How the boiler relief valve works.

This is a description of the the relief valve used on hot water boilers designed to relieve excessive pressure.
This video is part of the heating and cooling series of training videos made to accompany my websites: and to pass on what I have learned in many years of service and repair. If you have suggestions or comments they are welcome.
If you are a homeowner looking to repair your own appliance, understand that the voltages can be lethal, the fuels are highly flammable and high pressures are used. Know your limits.

20 Replies to “How the boiler relief valve works.”

  1. If your going to test the boiler safety valve, make sure you have a new one with you & I know it's common sense but never plug the valve to stop the dripping, always replace it!

  2. hey I relieved water from my pressure relief valve now the water wont stop running? what should I do

  3. Hi, Do you think can I used hot water PRV to my live steam engine? If its not. What will happen to hot water PRV or to my live steam engine? Ty

  4. I open the relief valve in my boiler and a lot of water it's coming out, outside my house. It's that bad or good??

  5. Well Water coming out hot from hose…?.. Any idea why..?. Water drops from very hot to warm after two minutes or so.

  6. I tested mine and its been weeping like crazy, and the psi on my tank is 0 when cold and my 2nd floor radiators are not bleeding and beginning to fail. Could this be the problem?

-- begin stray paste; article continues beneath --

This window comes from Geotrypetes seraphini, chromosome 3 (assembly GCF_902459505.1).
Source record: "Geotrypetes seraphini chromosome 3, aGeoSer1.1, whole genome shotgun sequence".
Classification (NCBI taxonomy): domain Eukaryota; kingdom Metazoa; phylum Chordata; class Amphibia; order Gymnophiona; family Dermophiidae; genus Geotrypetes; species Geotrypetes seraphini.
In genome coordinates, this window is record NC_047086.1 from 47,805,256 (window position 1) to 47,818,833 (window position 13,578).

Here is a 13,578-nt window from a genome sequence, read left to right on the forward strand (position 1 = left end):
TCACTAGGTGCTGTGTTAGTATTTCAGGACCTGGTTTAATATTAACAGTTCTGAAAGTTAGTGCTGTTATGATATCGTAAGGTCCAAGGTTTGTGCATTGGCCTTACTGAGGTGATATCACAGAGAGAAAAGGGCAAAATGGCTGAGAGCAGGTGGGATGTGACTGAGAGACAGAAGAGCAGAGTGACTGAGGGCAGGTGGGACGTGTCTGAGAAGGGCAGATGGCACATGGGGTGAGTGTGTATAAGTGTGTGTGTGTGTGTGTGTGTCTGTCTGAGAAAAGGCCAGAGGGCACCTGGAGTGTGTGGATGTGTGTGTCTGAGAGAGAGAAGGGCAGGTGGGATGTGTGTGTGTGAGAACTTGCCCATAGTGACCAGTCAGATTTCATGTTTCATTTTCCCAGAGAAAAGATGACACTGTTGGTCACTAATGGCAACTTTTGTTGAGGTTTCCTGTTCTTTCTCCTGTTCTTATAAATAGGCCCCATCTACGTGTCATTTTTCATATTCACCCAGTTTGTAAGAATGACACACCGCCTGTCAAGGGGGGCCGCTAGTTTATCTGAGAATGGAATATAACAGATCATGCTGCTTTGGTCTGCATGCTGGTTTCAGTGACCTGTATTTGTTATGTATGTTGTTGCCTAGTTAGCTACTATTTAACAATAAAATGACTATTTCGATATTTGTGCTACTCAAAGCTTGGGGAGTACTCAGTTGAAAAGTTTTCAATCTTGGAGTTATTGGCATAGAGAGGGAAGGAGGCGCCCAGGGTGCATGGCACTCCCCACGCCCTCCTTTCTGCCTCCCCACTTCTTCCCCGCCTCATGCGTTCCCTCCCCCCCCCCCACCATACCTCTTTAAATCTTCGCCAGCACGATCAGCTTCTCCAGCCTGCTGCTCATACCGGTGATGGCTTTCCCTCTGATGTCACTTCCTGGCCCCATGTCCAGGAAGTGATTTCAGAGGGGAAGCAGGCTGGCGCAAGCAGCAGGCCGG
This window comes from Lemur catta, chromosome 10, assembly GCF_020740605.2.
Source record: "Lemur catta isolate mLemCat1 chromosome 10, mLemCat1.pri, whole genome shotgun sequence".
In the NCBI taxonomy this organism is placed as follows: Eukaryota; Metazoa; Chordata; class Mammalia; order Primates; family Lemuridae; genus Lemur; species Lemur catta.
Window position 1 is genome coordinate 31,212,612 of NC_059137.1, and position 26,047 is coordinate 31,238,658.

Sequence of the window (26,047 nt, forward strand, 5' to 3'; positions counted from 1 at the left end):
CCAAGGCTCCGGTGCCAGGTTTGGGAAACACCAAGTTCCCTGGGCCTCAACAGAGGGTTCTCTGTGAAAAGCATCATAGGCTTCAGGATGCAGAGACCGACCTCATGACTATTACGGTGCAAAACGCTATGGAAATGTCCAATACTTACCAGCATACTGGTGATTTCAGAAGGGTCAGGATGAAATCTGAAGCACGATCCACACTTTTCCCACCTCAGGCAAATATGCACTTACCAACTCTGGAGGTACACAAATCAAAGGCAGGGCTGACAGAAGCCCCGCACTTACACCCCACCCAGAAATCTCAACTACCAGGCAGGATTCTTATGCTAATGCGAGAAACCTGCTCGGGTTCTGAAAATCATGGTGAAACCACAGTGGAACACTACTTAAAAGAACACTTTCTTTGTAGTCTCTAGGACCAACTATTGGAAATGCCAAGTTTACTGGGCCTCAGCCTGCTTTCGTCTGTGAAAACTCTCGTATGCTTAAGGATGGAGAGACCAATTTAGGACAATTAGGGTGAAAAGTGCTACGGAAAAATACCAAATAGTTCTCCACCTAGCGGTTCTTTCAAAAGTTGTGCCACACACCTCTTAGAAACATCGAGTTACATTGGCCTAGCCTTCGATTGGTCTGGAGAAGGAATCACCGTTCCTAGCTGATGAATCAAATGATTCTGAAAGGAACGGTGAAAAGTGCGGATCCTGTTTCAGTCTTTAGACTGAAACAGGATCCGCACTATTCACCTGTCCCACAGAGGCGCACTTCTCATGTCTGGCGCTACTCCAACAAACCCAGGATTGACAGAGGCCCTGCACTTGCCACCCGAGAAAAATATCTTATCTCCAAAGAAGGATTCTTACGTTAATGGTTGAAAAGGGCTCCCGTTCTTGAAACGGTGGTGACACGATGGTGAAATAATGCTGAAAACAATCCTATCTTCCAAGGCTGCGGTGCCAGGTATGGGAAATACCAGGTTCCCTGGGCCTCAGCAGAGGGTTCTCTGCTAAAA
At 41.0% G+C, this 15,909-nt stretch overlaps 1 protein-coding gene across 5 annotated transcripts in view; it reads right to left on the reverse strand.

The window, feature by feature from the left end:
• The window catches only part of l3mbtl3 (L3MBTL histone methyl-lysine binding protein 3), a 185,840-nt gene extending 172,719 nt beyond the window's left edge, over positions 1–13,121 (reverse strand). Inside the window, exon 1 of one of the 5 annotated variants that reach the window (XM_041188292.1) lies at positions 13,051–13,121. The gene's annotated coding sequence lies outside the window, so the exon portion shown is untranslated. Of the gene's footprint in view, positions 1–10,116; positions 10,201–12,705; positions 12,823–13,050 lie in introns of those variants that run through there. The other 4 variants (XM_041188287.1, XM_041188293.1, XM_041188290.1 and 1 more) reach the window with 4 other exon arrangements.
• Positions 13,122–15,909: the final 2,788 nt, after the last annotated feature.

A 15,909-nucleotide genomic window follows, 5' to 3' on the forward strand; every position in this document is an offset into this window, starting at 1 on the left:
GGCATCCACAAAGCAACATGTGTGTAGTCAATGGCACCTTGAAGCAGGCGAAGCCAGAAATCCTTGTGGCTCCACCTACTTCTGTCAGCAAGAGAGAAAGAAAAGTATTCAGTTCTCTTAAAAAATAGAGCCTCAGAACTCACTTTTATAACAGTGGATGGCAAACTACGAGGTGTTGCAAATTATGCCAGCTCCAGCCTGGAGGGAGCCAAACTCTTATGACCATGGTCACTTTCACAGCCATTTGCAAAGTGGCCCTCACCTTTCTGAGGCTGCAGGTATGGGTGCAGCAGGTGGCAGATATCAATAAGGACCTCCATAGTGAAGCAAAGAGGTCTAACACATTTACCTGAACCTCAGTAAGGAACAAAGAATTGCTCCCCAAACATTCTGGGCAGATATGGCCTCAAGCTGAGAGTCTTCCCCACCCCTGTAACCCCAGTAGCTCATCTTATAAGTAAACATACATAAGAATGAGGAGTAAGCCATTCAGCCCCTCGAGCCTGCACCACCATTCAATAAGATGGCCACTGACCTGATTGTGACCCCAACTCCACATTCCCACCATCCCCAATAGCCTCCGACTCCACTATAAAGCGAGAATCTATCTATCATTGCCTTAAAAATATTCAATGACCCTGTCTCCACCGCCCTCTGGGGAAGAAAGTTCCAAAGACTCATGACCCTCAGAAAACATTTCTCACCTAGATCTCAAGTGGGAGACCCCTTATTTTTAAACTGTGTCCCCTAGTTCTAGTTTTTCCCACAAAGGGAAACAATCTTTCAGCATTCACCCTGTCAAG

7. I have also come across them. As for myself, I will not leave a plugged relief valve. So far I have not had anyone object when I told them the dangers.

  8. Unfortunately yes. If the ex tank gets waterlogged, the valve will weep. When you get the tank refilled, it will oftentimes will not reseat. You may also want to replace the pressure regulator.

  9. HI Gary. Great video. Wondering if you would answer a quick question. We've been in our house for 5 years and fired up the boiler to 120F for the the time today and the relief valve started weeping. I emptied the expansion tank and brought the system PSI to under 10 but the valve kept weeping. I've tried bleeding it manually at full blast a couple of times, but still weeping. Seems like it needs to be replaced, does this sound right?

  10. Yes. The relief valve must relieve at the rating for the boiler. If, as in the case of a 50# valve on a 30# boiler, the boiler could rupture. Thanks for the comment.

  11. Also what would happen if the relief valve keeps on weaping if you dont replace it?

    Exellent video and info.

  12. Are relief valves supposed to be the same pressure as the pressure rating of the boiler?
    for example if you have a boiler that is rated at 30 psi and you install a 50 psi relief valve.

    Best regards

  13. I have never cleaned one. These are high liability parts and disassembly is not recommended. I generally do not test these valves because of the weeping problem. I know manufacturers recommend testing, but the design of the valve is such that it is almost impossible to have a failure to relieve unless the valve is damaged when installed. Certainly when first installed it should be tested. Hope this helps.

  14. From your great presentation, it would seem that one could open this valve up and clean the seat–could this be recommended? My valve looks the same and has the four corner screws. It periodically drips for awhile after testing.

  15. The sizing of steam boilers depends on what you are doing with the steam. If its space heating, there is a formula of 1.33 times the loss of the structure. I would not hold a lot of credence to this because there are a number of factors involved. I dont really think I can answer that with any real accuracy. Sorry about that.

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